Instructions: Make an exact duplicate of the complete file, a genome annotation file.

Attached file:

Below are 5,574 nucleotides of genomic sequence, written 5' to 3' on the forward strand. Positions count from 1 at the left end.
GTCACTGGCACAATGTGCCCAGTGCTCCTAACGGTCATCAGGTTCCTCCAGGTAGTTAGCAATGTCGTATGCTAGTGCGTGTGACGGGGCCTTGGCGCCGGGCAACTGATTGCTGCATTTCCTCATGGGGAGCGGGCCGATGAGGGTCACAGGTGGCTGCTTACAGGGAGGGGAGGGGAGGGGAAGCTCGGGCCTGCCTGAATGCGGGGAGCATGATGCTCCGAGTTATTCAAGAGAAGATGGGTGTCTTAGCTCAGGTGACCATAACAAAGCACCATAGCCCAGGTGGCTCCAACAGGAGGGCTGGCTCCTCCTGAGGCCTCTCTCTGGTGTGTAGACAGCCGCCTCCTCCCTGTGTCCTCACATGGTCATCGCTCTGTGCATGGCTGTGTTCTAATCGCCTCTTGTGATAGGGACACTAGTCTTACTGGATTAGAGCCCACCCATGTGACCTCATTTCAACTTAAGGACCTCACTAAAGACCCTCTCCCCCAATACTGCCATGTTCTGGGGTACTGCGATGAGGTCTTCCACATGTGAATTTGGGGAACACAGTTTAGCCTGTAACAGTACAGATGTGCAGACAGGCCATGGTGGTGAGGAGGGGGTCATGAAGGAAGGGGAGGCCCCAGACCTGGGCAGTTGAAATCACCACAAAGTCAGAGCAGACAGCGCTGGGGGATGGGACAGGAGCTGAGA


Below are 5,574 nucleotides of genomic sequence, written 5' to 3' on the forward strand. Positions count from 1 at the left end.
GTCACTGGCACAATGTGCCCAGTGCTCCTAACGGTCATCAGGTTCCTCCAGGTAGTTAGCAATGTCGTATGCTAGTGCGTGTGACGGGGCCTTGGCGCCGGGCAACTGATTGCTGCATTTCCTCATGGGGAGCGGGCCGATGAGGGTCACAGGTGGCTGCTTACAGGGAGGGGAGGGGAGGGGAAGCTCGGGCCTGCCTGAATGCGGGGAGCATGATGCTCCGAGTTATTCAAGAGAAGATGGGTGTCTTAGCTCAGGTGACCATAACAAAGCACCATAGCCCAGGTGGCTCCAACAGGAGGGCTGGCTCCTCCTGAGGCCTCTCTCTGGTGTGTAGACAGCCGCCTCCTCCCTGTGTCCTCACATGGTCATCGCTCTGTGCATGGCTGTGTTCTAATCGCCTCTTGTGATAGGGACACTAGTCTTACTGGATTAGAGCCCACCCATGTGACCTCATTTCAACTTAAGGACCTCACTAAAGACCCTCTCCCCCAATACTGCCATGTTCTGGGGTACTGCGATGAGGTCTTCCACATGTGAATTTGGGGAACACAGTTTAGCCTGTAACAGTACAGATGTGCAGACAGGCCATGGTGGTGAGGAGGGGGTCATGAAGGAAGGGGAGGCCCCAGACCTGGGCAGTTGAAATCACCACAAAGTCAGAGCAGACAGCGCTGGGGGATGGGACAGGAGCTGAGA